Appellee contends that the foregoing provision is discriminatory, arbitrary and unreasonable, has no relation to public health, safety and welfare, and that it deprives him of his property in derogation of the rights guaranteed him by the due process clauses of the State and Federal constitutions. Further, he asserts that the section is a violation of section 22 of article IV of the Illinois constitution which prohibits special legislation.
Specifically, appellee complains of the section insofar as it requires him to keep records of his examinations and prescriptions for three years, and of the language which states that his certificate of registration may not be displayed in such a manner as to be seen from outside his office. It is our belief that the legislative enactment requiring
It is common knowledge that the eye continues to vary from normal even when spectacles are worn and that in some instances the spectacles may have the corrective effect of causing the eye to return to normal. In either case, periodic examinations result and reference to previous treatment and prescription would insure more comprehensive and intelligent treatment. Appellee recognizes the need for preserving the record of prescriptions but asserts that the burden should be borne by the optician. The legislature has determined the need for such records and we cannot say that it is unreasonable to place the duty at the source of such records, viz., in the offices of the optometrists. That similar demands with regard to keeping of records have not been made by statute upon those who practice medicine and dentistry can be of no aid to appellee, for a law is not local or special in a constitutional sense if it operates in the same manner on all persons in like circumstances. (Lasdon v. Hallihan, 377 Ill. 187; Springfield Gas and Electric Co. v. City of Springfield, 292 Ill. 236.) Those practicing medicine and dentistry do not come within the same circumstances as optometrists. The act here clearly defines the practice of optometry and operates equally and uniformly upon all brought within that relation and circumstance.
Nor we do believe that the provision relating to the display of the certificate of registration is unreasonable or arbitrary. A consideration of the entire regulation, and not solely of the isolated phrase seized upon by appellee, clearly discloses the legislative purpose is to require the proper display of the certificate so that the public may be adequately informed and the registrants properly policed, while at the same time prohibiting the use of the certificate for advertising purposes or as an instrument of creating business rivalries which would operate to the detriment of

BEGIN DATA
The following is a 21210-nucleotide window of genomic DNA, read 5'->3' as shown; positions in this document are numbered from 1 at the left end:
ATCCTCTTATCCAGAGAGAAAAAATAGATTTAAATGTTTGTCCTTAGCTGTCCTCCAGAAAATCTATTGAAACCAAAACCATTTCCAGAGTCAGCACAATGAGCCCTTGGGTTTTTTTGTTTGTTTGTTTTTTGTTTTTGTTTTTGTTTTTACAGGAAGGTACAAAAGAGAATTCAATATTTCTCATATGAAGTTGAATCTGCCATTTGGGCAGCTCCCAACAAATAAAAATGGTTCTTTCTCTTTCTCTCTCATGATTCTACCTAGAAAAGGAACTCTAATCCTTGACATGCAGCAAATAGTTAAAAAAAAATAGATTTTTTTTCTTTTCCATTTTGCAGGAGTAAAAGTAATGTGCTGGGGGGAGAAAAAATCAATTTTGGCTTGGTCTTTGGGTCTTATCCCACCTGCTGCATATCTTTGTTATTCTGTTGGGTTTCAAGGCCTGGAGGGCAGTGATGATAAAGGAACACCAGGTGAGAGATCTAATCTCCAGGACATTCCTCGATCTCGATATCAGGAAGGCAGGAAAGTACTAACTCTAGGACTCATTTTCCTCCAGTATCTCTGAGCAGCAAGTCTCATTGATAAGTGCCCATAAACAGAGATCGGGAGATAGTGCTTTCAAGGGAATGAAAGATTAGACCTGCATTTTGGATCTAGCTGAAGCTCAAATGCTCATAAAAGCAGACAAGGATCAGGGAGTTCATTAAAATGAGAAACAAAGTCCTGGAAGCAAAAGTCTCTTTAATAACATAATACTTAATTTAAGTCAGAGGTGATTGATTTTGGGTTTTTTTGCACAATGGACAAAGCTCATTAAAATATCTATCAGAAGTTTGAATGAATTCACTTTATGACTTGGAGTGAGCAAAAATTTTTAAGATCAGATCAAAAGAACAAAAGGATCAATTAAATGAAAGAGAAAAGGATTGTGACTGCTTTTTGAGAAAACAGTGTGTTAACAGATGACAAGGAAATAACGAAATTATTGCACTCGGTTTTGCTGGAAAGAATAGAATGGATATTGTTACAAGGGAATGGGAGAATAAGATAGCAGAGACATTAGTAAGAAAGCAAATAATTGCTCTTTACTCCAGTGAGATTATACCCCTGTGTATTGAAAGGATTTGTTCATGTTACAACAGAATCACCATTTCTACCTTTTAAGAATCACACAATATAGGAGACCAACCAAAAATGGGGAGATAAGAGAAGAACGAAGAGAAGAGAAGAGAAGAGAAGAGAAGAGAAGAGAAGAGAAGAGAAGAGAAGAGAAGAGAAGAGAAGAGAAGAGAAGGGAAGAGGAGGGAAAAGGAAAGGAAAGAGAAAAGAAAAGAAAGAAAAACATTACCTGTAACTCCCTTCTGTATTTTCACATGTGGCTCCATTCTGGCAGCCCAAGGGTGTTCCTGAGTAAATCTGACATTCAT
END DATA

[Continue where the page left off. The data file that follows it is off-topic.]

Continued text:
Sections 13(k), 13(l), 13(m), and 13(n) of the Illinois Optometric Practice Act of 1951, which refer to the grounds for the suspension, revocation, or refusal to issue or renew a certificate of registration, are as follows:
"(k) Displaying the name and title of the registrant or other information in lettering larger than four inches in height at street level, or larger than seven inches in height in offices above street level, or illuminating such name, title or other information by colored or neon lights at any time, or displaying any eyeglass or eye sign, whether painted, neon, decalcomanic or otherwise, either in the form of eyes or structure resembling eyes, eyeglass frames, eyeglasses or spectacles, which display or illumination takes place after the expiration of one year from the effective date of this Act;
"(l) Placement of the name and title of a registered optometrist in any city, commercial, telephone or other public directory, or directory in public or office buildings, by display or type that is substantially dissimilar in size, shape, or color to that used for other practitioners of the healing arts in the same directory;
"(m) Displaying by any registered optometrist, of any spectacles, eye-glasses, eyeglass or spectacle frames or mountings, goggles, lenses, prisms, spectacle or eye-glass cases, ophthalmic material of any kind, optometric instruments, or optical tools or machinery, or any merchandise, material, or advertising of a commercial nature in office
"(n) Displaying the license, diploma or certificate in such manner that it is visible from the street;"
The decree of the trial court contains a finding that these sections are special legislation and that they violate due process of law.
While at first blush it would seem that sections 13(k), (l) and (m) appear to be an arbitrary interference with the right of one to practice optometry, such thoughts are dispelled when the relative aspects of public health and welfare are considered. As pointed out in Semler v. Oregon State Board of Dental Examiners, 294 U.S. 608, 79 L.ed 1086, the legislature is not dealing with traders in commodities but with the vital interest of public health and the treatment of bodily ills. The public is concerned not only with the maintenance of standards which will insure competency in the individual practitioner, but protection against those "who would prey upon a public peculiarly susceptible to imposition through alluring promises of physical relief." In addition, the community is concerned in providing safeguards not only against deception, but against practices which tend to demoralize the business or profession by forcing its members into unseeming rivalry, which would tend to enlarge the opportunity of the least scrupulous. Advertising by large display, glaring and lighted signs or by depicting a part of the human body, and other forms of advertising, have been held to produce such undesired results and accompanying detriment to the public welfare. (Winberry v. Hallihan, 361 Ill. 121.) In the case last cited and in the Semler case, it was held that the legislature was entitled to consider the general effects of the practices it described, and, if the effects were injurious in facilitating unwarranted and misleading claims, to counteract them by general rule even though in particular instances there might